At this point, things get sticky. There are 18 people with 6 such seasons, and we have room for only 5. They are Blylevel, Pedro Martinez, Ed Walsh, Joe Jackson, Sisler, Paul Waner, Richie Ashburn (very underrated) Kaline, McCovey, Dick Allen (1 less than his contemporary Jim Wynn, take note), Molitor, Davie Stieb, Barry larkin, Griffy Jr. Todd Helton, Joey Votto, Bobby Bonds, and Al Simmons. I personally think that Bill has always underrated Al Simmons, but clearly there is a perfectly good case fo rnot counting him as one of the top 50 players of all time. I will make no attempt to make distinctions among those 18.

Looking at the list of players that Bill submitted for a vote, a number of them--Ford, Gwynn, Winfield, Fingers, Dawson, Ripken, Ichiro and Rivra and chipper Jones (who cost his team a lot of runs in the field) are not close to the top 50 on my chart.

You may have noticed there are no catchers on my list. Why is explained at some length in the book. It is very hard for catchers to demonstrate top-quality value for very long. None of them has been a great hitter for as much as five years, and for most of the history of baseball there is very little that one catcher can do to create more outs than another.

I'll stop there.

5:44 PM Sep 24th
Steven Goldleaf
Totally don't get leaving Collins out, especially (Bill hates it when you quote Bill at him) when he wrote in the first Historical Abstract (Hornsby comment, I believe) that Collins (with Joe Morgan) is the clear choice for All-time #1 2B-man. If something's changed about Eddie Collins' stature over the year, I don't remember reading about it. I think Bill just dropped a card there when making his list of automatic selections--at the very least, he needed to include Collins in his initial one-on-one eliminations.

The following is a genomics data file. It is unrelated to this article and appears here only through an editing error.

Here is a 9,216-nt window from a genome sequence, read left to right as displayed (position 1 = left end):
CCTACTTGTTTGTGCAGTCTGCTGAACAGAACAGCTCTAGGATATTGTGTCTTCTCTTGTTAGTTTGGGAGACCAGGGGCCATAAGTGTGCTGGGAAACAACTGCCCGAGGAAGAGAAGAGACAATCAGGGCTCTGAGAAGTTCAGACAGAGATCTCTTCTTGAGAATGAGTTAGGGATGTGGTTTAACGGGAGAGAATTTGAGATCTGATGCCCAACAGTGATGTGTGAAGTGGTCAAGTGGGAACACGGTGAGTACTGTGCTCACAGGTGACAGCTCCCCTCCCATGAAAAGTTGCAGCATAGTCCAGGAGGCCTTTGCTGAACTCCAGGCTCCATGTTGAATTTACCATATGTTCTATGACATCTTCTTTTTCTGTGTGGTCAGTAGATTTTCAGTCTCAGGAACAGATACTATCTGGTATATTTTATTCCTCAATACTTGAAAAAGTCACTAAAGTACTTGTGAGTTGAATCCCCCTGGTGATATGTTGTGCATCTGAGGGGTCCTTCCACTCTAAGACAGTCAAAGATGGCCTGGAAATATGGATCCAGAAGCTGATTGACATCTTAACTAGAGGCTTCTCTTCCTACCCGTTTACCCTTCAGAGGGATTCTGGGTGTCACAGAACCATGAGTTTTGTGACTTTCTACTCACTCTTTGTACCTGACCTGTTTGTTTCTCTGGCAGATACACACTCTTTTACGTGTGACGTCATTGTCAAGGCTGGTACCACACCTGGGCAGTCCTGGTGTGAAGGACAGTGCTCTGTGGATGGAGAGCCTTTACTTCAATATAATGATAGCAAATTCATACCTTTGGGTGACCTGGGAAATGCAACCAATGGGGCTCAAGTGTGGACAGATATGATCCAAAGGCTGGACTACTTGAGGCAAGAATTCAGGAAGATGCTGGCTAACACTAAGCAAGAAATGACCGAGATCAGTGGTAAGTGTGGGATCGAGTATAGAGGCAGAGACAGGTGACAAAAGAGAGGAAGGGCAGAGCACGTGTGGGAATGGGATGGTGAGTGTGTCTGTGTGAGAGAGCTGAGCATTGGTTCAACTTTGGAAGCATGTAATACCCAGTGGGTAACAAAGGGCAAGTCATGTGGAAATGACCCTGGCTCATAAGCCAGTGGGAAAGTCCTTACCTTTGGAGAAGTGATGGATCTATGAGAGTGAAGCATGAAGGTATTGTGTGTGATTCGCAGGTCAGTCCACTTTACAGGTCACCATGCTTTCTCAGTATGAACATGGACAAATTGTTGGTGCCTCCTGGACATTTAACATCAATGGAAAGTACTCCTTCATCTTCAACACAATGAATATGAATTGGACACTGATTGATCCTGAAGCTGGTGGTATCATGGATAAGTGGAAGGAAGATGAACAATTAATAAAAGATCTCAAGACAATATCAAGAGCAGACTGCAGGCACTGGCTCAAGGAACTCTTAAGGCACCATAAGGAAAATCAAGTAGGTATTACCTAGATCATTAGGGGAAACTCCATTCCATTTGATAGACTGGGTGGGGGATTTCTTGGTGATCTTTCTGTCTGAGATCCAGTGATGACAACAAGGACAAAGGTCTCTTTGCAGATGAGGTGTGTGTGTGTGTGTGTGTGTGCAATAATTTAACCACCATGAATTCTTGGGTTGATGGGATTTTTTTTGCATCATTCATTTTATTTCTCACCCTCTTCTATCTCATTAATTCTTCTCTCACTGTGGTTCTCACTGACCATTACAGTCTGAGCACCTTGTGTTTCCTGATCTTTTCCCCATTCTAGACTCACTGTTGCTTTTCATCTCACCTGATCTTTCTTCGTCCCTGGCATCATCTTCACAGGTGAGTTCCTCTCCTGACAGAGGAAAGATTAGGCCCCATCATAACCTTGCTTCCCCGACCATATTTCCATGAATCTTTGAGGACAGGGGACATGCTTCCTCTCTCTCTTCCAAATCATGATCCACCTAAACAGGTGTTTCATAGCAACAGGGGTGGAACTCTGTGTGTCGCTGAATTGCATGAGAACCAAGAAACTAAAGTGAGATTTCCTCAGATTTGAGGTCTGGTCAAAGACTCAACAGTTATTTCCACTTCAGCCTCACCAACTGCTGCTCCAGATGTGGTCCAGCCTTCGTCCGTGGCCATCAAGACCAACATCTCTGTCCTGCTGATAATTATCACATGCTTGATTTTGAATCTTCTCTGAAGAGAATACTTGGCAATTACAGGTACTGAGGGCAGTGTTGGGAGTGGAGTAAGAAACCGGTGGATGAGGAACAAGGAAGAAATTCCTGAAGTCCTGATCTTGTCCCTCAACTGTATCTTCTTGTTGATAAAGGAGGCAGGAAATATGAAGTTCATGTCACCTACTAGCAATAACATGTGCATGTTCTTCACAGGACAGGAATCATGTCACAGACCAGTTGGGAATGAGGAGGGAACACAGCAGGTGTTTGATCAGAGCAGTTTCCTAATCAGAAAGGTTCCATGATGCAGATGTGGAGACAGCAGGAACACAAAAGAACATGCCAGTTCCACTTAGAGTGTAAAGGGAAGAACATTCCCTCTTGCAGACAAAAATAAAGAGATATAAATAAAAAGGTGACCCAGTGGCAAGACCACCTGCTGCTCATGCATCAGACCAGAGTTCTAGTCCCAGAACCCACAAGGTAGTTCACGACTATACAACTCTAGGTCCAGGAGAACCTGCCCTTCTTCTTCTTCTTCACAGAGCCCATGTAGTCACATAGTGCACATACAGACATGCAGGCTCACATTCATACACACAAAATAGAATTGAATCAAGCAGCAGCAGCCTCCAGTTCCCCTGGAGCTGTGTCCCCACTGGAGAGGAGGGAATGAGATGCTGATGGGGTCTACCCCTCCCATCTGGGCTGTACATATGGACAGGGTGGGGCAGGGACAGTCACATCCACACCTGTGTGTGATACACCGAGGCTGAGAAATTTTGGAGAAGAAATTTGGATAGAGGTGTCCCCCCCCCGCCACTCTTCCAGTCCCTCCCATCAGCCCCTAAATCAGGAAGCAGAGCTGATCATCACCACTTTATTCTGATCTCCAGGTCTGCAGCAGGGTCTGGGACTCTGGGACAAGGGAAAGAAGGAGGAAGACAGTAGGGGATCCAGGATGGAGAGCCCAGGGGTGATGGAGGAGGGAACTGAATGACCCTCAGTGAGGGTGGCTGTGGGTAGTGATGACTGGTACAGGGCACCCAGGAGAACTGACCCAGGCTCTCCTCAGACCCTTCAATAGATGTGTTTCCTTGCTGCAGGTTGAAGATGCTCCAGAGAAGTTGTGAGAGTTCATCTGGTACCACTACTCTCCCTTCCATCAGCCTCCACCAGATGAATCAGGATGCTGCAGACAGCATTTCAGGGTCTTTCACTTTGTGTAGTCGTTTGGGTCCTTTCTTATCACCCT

2:28 PM Sep 24th
Kaline is not low media profile in Michigan. He is still regarded with saintly awe by us baby boomer fans - even though we may have enjoyed more the exploits of Horton, Freehan, Lolich, McLain, McAuliffe, Stanley, Northrup, and Hiller, while Kaline and Cash were the respected elder statesmen of those teams.

Perhaps, we need have a systematic way of measuring newspaper headlines, magazine covers, etc., as a way of weighing superstardom. I think that is the sort of superstar Bill is looking for, at least, it justifies including Reggie Jackson over his superiors Frank Robinson & Al Kaline, his equal Frank Thomas, and, I suppose without any knowledge of his acclaim during his playing years, the very hard to dismiss Eddie Collins.